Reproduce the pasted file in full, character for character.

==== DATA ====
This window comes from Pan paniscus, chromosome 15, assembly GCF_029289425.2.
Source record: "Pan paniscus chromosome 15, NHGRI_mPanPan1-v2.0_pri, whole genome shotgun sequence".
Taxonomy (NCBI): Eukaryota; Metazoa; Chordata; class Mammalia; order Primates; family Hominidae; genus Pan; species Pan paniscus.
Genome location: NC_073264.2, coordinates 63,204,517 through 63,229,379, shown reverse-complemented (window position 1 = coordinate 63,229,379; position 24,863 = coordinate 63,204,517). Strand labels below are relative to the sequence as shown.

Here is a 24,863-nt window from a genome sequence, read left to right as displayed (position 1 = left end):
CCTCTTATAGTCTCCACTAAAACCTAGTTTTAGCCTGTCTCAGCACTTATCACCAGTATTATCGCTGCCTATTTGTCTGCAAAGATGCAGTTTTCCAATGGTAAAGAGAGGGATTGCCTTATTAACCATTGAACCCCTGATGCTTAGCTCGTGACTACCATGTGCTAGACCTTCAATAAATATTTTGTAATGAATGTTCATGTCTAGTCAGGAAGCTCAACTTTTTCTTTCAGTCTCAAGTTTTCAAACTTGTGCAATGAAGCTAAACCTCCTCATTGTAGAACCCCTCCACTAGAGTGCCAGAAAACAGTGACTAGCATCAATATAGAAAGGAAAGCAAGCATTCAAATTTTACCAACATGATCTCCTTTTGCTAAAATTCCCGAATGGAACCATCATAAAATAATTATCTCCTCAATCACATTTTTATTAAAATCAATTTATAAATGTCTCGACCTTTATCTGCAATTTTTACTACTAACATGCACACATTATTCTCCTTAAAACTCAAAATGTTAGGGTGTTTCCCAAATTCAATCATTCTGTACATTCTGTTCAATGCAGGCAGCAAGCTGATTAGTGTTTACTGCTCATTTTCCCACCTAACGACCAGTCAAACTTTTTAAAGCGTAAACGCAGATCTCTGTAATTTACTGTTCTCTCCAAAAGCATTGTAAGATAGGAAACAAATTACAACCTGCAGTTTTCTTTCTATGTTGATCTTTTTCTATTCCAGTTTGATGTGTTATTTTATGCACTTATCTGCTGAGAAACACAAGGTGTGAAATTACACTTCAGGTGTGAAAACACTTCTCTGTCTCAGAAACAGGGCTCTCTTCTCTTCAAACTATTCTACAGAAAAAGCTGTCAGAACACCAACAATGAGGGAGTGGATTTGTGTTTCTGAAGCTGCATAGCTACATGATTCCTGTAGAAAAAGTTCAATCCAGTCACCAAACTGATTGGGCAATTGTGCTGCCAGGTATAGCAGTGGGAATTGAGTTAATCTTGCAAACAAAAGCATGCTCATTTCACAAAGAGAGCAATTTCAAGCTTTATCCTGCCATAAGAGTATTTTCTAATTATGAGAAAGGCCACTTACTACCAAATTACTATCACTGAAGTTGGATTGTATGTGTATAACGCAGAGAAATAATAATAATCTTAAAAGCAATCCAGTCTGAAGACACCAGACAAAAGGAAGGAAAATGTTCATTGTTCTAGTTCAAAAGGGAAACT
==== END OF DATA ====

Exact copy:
This window comes from Pan paniscus, chromosome 15, assembly GCF_029289425.2.
Source record: "Pan paniscus chromosome 15, NHGRI_mPanPan1-v2.0_pri, whole genome shotgun sequence".
Taxonomy (NCBI): Eukaryota; Metazoa; Chordata; class Mammalia; order Primates; family Hominidae; genus Pan; species Pan paniscus.
Genome location: NC_073264.2, coordinates 63,204,517 through 63,229,379, shown reverse-complemented (window position 1 = coordinate 63,229,379; position 24,863 = coordinate 63,204,517). Strand labels below are relative to the sequence as shown.

Here is a 24,863-nt window from a genome sequence, read left to right as displayed (position 1 = left end):
CCTCTTATAGTCTCCACTAAAACCTAGTTTTAGCCTGTCTCAGCACTTATCACCAGTATTATCGCTGCCTATTTGTCTGCAAAGATGCAGTTTTCCAATGGTAAAGAGAGGGATTGCCTTATTAACCATTGAACCCCTGATGCTTAGCTCGTGACTACCATGTGCTAGACCTTCAATAAATATTTTGTAATGAATGTTCATGTCTAGTCAGGAAGCTCAACTTTTTCTTTCAGTCTCAAGTTTTCAAACTTGTGCAATGAAGCTAAACCTCCTCATTGTAGAACCCCTCCACTAGAGTGCCAGAAAACAGTGACTAGCATCAATATAGAAAGGAAAGCAAGCATTCAAATTTTACCAACATGATCTCCTTTTGCTAAAATTCCCGAATGGAACCATCATAAAATAATTATCTCCTCAATCACATTTTTATTAAAATCAATTTATAAATGTCTCGACCTTTATCTGCAATTTTTACTACTAACATGCACACATTATTCTCCTTAAAACTCAAAATGTTAGGGTGTTTCCCAAATTCAATCATTCTGTACATTCTGTTCAATGCAGGCAGCAAGCTGATTAGTGTTTACTGCTCATTTTCCCACCTAACGACCAGTCAAACTTTTTAAAGCGTAAACGCAGATCTCTGTAATTTACTGTTCTCTCCAAAAGCATTGTAAGATAGGAAACAAATTACAACCTGCAGTTTTCTTTCTATGTTGATCTTTTTCTATTCCAGTTTGATGTGTTATTTTATGCACTTATCTGCTGAGAAACACAAGGTGTGAAATTACACTTCAGGTGTGAAAACACTTCTCTGTCTCAGAAACAGGGCTCTCTTCTCTTCAAACTATTCTACAGAAAAAGCTGTCAGAACACCAACAATGAGGGAGTGGATTTGTGTTTCTGAAGCTGCATAGCTACATGATTCCTGTAGAAAAAGTTCAATCCAGTCACCAAACTGATTGGGCAATTGTGCTGCCAGGTATAGCAGTGGGAATTGAGTTAATCTTGCAAACAAAAGCATGCTCATTTCACAAAGAGAGCAATTTCAAGCTTTATCCTGCCATAAGAGTATTTTCTAATTATGAGAAAGGCCACTTACTACCAAATTACTATCACTGAAGTTGGATTGTATGTGTATAACGCAGAGAAATAATAATAATCTTAAAAGCAATCCAGTCTGAAGACACCAGACAAAAGGAAGGAAAATGTTCATTGTTCTAGTTCAAAAGGGAAACT